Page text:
During China’s National Day Parade in Beijing, several service members wore something new and somewhat unusual on their uniforms. I say unusual only because this isn’t something that we haven’t seen before. And what is that, you ask? Quick Response codes, or as you also know them – QR codes. The first question that comes to mind, of course, is why? Why do members of the Chinese military need to wear QR codes? The answer isn’t clear but could be related to the fact that it’s the services’ 70th anniversary.
U.S. service members do not use QR codes on their uniforms but do have Velcro tabs to affix markings, including the U.S. flag and service branch. This is primarily for identification purposes. The names, rank and other distinct markings were displayed next to the QR codes.
While the use of the code might seem odd, QR codes have been pervasive in China with the advent of third-party payment apps like Alipay, and other social media apps like WeChat. Chinese shoppers have increasingly opted to purchase goods from retail stores and even street vendors with their cell phones to scan QR codes, rather than using a physical card or cash. Think Apple Pay, but with QR codes. Which, in my opinion, is a very convenient way to make payments.
This way of making payments is huge in China with over a billion users on each platform. In fact, this payment system has replaced cards and cash at registers almost completely. It is even being used by people asking for money on the street. (How that’s possible, is something to think about.)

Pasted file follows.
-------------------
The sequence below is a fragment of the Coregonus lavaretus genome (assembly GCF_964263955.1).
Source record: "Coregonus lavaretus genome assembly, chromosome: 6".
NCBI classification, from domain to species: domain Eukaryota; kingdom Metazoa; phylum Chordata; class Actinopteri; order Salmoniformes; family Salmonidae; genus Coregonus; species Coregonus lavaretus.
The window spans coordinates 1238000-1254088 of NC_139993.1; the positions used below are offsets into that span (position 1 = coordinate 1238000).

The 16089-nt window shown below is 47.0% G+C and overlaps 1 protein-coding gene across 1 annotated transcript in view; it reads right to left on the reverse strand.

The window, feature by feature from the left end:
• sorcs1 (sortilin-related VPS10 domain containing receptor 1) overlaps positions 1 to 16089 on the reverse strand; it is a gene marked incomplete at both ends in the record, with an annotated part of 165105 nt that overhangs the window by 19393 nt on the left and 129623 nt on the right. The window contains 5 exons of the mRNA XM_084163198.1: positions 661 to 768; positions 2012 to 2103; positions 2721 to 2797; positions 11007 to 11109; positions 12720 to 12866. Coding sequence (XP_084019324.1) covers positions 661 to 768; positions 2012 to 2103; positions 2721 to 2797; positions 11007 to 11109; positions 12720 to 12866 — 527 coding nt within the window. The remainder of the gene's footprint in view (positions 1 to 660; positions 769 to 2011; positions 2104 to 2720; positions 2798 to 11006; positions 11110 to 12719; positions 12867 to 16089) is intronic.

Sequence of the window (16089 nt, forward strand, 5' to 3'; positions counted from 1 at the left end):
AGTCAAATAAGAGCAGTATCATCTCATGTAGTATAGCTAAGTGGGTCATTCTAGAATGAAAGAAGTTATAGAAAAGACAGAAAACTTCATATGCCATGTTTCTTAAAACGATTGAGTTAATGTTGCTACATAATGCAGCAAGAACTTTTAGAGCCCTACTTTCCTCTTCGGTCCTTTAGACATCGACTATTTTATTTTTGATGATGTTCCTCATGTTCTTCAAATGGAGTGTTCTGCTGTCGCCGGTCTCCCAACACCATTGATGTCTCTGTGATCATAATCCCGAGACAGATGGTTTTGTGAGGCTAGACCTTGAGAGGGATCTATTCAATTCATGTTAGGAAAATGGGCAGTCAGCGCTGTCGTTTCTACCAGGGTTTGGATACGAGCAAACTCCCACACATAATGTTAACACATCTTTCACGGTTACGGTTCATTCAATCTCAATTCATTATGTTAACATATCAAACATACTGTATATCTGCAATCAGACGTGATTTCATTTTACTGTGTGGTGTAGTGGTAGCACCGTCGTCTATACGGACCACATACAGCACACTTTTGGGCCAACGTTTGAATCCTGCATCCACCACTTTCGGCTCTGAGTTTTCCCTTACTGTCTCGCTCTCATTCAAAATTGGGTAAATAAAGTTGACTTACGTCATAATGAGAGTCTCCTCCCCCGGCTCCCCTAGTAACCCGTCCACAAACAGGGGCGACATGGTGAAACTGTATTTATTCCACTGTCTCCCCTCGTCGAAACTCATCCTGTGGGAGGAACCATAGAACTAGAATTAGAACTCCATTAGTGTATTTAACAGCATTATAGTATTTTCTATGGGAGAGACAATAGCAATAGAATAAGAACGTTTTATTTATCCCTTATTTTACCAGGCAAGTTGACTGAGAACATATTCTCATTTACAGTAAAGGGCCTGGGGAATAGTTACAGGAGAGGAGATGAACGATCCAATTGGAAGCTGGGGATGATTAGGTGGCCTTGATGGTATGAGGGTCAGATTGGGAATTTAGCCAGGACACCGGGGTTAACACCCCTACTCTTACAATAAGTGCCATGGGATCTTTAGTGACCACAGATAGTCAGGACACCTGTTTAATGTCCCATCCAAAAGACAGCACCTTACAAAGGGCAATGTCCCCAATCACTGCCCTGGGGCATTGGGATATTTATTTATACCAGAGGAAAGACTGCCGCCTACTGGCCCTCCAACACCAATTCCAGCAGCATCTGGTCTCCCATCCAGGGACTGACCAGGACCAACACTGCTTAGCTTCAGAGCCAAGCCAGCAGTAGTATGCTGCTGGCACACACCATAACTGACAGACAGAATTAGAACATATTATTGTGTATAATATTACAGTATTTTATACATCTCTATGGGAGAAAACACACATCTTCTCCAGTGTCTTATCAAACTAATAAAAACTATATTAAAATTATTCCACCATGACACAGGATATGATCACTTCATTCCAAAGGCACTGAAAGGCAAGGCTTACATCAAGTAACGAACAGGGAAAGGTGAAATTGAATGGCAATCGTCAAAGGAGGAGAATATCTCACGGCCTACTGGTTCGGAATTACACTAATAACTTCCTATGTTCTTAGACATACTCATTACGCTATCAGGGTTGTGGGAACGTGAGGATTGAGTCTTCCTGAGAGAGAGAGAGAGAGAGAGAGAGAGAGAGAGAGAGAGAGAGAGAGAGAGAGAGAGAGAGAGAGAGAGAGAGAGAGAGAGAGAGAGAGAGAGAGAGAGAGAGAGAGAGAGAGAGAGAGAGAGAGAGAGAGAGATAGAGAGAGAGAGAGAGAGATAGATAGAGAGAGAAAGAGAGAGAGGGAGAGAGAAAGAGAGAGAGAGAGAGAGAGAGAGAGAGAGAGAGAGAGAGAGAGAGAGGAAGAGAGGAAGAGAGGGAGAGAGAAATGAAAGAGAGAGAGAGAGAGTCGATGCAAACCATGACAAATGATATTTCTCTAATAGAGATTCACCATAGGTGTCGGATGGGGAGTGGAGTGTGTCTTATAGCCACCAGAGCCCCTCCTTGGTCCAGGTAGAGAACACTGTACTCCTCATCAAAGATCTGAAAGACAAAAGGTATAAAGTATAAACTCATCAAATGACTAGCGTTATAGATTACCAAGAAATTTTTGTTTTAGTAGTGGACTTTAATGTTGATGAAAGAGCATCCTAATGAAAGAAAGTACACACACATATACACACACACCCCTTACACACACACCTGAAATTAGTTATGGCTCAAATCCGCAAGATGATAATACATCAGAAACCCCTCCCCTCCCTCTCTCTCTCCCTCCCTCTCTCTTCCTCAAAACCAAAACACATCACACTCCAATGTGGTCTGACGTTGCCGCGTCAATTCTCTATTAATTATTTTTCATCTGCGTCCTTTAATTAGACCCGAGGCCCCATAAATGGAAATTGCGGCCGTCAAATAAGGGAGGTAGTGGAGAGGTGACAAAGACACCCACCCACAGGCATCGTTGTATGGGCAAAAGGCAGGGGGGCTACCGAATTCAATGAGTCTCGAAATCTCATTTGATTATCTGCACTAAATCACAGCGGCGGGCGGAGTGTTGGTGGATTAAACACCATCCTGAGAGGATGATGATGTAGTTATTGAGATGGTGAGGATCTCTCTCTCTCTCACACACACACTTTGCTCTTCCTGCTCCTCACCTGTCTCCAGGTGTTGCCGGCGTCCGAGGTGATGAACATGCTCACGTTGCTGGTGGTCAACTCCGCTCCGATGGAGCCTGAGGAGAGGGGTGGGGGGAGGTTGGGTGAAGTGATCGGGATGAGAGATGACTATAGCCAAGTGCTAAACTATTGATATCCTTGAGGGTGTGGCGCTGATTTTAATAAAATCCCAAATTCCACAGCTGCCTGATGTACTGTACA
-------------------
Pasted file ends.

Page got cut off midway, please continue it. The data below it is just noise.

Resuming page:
So when it comes to this kind of technology, the Chinese are early adopters. But why they’re using it on their service personnel is a totally different matter. Is this a way to surveil and even monitor their citizens? I often make jokes about Big Brother, but this seems more intense. In fact, China is hyperfocused on surveilling and identifying its 1.4 billion citizens and it continues to ramp up. The Global Times, one of China’s state-sponsored publications, claims that facial recognition systems have an accuracy rate of 99.8% and can identify people in seconds. The system has become commonplace in certain pockets of the country, sparking privacy and human rights concerns.
With all that in mind, QR codes certainly aren’t “new” technology. They’ve been around for a long time, which makes this even more interesting and “weird”. I say this because China has started to move towards facial recognition to make payments, so a QR code seems antiquated. While I’m not sure that I’m on board with facial recognition technology, I am in favor of it from a convenience perspective. Especially for people who aren’t very tech-savvy.
We definitely don’t know why service personnel’s uniforms were adorned with QR codes. But it is telling me that something is up. The reasons for the codes could be something simple and harmless, but the fact that we don’t know, makes it seem that much more suspicious. I’m very interested to see if this emerges again, and what the rationale is for their use.